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Antonio Moreno

From Wikipedia, the free encyclopedia

Antonio Moreno
Antonio Moreno 1916.jpg
Moreno in 1916
Born
Antonio Garrido Monteagudo

(1887-09-26)September 26, 1887
Madrid, Spain
Died(1967-02-15)February 15, 1967 (aged 79)
Other namesTony Moreno
OccupationActor/Director
Years active1912–1959
Spouse(s)
Daisy Canfield Moreno
(m. 1923; died 1933)
Moreno, 1916
Moreno, 1916

Antonio Garrido Monteagudo (September 26, 1887 – February 15, 1967), better known as Antonio Moreno or Tony Moreno, was a Spanish-born American actor and film director of the silent film era and through the 1950s.

Early life and silent films

Born in Madrid, Spain, Moreno emigrated to the United States at the age of fourteen and settled in Massachusetts, where he completed his education. Although he claimed to have attended Williston Seminary in Easthampton, Massachusetts] the Archives of the school, now the Williston Northampton School, have no record of his having done so. He became a stage actor in regional theater productions. In 1912, he moved to Hollywood, California, he was signed to Biograph Studios, and began his career in bit parts. His film debut was in Iola's Promise (1912).[1]

In 1914, Moreno began co-starring in a series of highly successful serials at Vitagraph opposite popular silent film actress Norma Talmadge. These appearances increased Moreno's popularity with nascent filmgoers, and by 1915, he was a highly regarded matinee idol, appearing with successful actors such as Tyrone Power, Sr., Gloria Swanson, Blanche Sweet, Pola Negri, and Dorothy Gish. Moreno often was typecast in his early films as the "Latin Lover". These roles predate Rudolph Valentino's breakthrough as a "Latin Lover" in the 1921 film The Four Horsemen of the Apocalypse.

By the early 1920s, Moreno joined film mogul Jesse Lasky's Famous Players and became one of the company's highly paid performers. In 1926, Moreno starred opposite Swedish acting legend Greta Garbo in The Temptress, and the following year, he had a starring role in the enormous box-office hit It with Clara Bow.

In 1923, Moreno married American heiress Daisy Emma Canfield, then moved to an estate known as Crestmount, now known as the Canfield-Moreno Estate. The union lasted 10 years and ended shortly before Daisy Moreno was killed in an automobile accident on February 23, 1933.[2]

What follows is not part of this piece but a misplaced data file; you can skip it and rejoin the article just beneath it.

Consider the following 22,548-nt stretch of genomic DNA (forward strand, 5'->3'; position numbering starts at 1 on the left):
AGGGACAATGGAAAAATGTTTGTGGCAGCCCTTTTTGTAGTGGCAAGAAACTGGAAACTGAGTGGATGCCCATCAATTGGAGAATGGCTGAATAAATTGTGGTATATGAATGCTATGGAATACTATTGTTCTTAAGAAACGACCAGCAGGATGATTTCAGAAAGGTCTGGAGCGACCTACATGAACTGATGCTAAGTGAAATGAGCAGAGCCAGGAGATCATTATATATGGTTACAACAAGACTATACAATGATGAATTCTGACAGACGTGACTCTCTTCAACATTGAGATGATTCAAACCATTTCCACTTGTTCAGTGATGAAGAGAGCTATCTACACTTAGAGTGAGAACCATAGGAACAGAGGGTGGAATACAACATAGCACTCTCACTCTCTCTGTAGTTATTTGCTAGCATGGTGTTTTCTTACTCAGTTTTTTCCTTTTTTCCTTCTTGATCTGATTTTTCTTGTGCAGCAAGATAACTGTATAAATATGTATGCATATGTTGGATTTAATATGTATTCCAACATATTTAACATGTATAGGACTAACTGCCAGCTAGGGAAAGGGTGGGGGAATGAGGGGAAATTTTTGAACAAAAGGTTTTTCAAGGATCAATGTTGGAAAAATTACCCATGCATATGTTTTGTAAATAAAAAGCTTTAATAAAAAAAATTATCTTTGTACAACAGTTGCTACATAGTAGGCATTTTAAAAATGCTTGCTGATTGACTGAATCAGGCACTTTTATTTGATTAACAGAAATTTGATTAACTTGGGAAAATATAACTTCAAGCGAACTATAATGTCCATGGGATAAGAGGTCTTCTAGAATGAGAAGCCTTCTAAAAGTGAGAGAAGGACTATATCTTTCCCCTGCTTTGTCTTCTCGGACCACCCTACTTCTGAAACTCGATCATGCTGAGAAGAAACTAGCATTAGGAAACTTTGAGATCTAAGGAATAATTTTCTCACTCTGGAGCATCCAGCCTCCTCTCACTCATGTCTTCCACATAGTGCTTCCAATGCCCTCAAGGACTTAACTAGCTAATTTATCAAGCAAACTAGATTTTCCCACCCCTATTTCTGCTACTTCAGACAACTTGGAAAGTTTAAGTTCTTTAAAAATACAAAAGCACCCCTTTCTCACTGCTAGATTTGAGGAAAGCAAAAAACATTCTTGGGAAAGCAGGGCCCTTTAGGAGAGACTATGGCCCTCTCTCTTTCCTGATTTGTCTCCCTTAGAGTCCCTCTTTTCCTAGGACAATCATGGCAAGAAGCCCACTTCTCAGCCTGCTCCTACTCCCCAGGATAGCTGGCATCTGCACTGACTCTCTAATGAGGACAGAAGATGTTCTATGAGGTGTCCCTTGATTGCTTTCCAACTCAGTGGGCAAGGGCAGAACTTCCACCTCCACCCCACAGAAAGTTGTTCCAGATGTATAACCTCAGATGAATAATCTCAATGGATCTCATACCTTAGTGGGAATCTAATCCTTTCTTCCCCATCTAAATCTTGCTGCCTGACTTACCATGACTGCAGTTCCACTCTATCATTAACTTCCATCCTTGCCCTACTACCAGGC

Sound films

With the advent of sound films in the late 1920s and early 1930s, Moreno's career began to falter, in part because of his heavy Spanish accent. While still acting in English language films, Moreno began taking parts in Mexican films. During the early 1930s, Moreno directed several well-received Mexican films, including the 1932 drama Santa, which has been hailed by film critics as one of the best Mexican films of the era. By the mid-1930s, he began rebuilding his faltering Hollywood career by taking notable roles as a character actor. By the mid-1940s and throughout the 1950s, Moreno appeared in a number of well-received roles, most notably, his 1954 role in the classic horror film Creature from the Black Lagoon and his 1955 role as Emilio Figueroa in film director John Ford's epic The Searchers.

Death and legacy

Moreno retired from film in the late 1950s and died of heart failure in Beverly Hills, California in 1967; he was buried at Forest Lawn Memorial Park cemetery in Glendale, California. His film career spanned more than four decades. In 1994, the Mexican magazine Somos published its list of "The 100 best movies of the cinema of Mexico" in its 100th edition and named the 1931 Moreno directed Santa its 67th choice.

For his contribution to the motion picture industry, Antonio Moreno was given a star on the legendary Hollywood Walk of Fame at 6651 Hollywood Blvd., Hollywood, California.

Selected filmography

References

  1. ^ Internet Movie Database
  2. ^ "Film Star's Wife Killed - Death in Motor Car Ride Seals Estrangement of Antonio Moreno and Wife", The Kansas City Star, p. 3, February 23, 1933. https://www.newspapers.com/image/655669553/?terms=Moreno&match=1
Bibliography
  • "Antonio Moreno," The Clearfield Progress, August 26, 1920, page 15.
  • "Antonio Moreno, Silent-Film Star," The New York Times, February 16, 1967.
  • Bodeen, Dewitt. "Antonio Moreno," Films in Review, June–July, 1967.
  • Menefee, David W. The First Male Stars: Men of the Silent Era. Albany: Bear Manor Media, 2007.
  • "Public Pleased by Vitagraph’s Move to Return Antonio Moreno to Feature Films," The Moving Picture World. New York: Chalmers Publishing Company. December 25, 1920.
  • Virginia, Violet. "Antonio Moreno of the Vitagraph Players," Motion Picture Magazine, December 1914. Pages 103-105.

External links

This page was last edited on 16 February 2021, at 18:18
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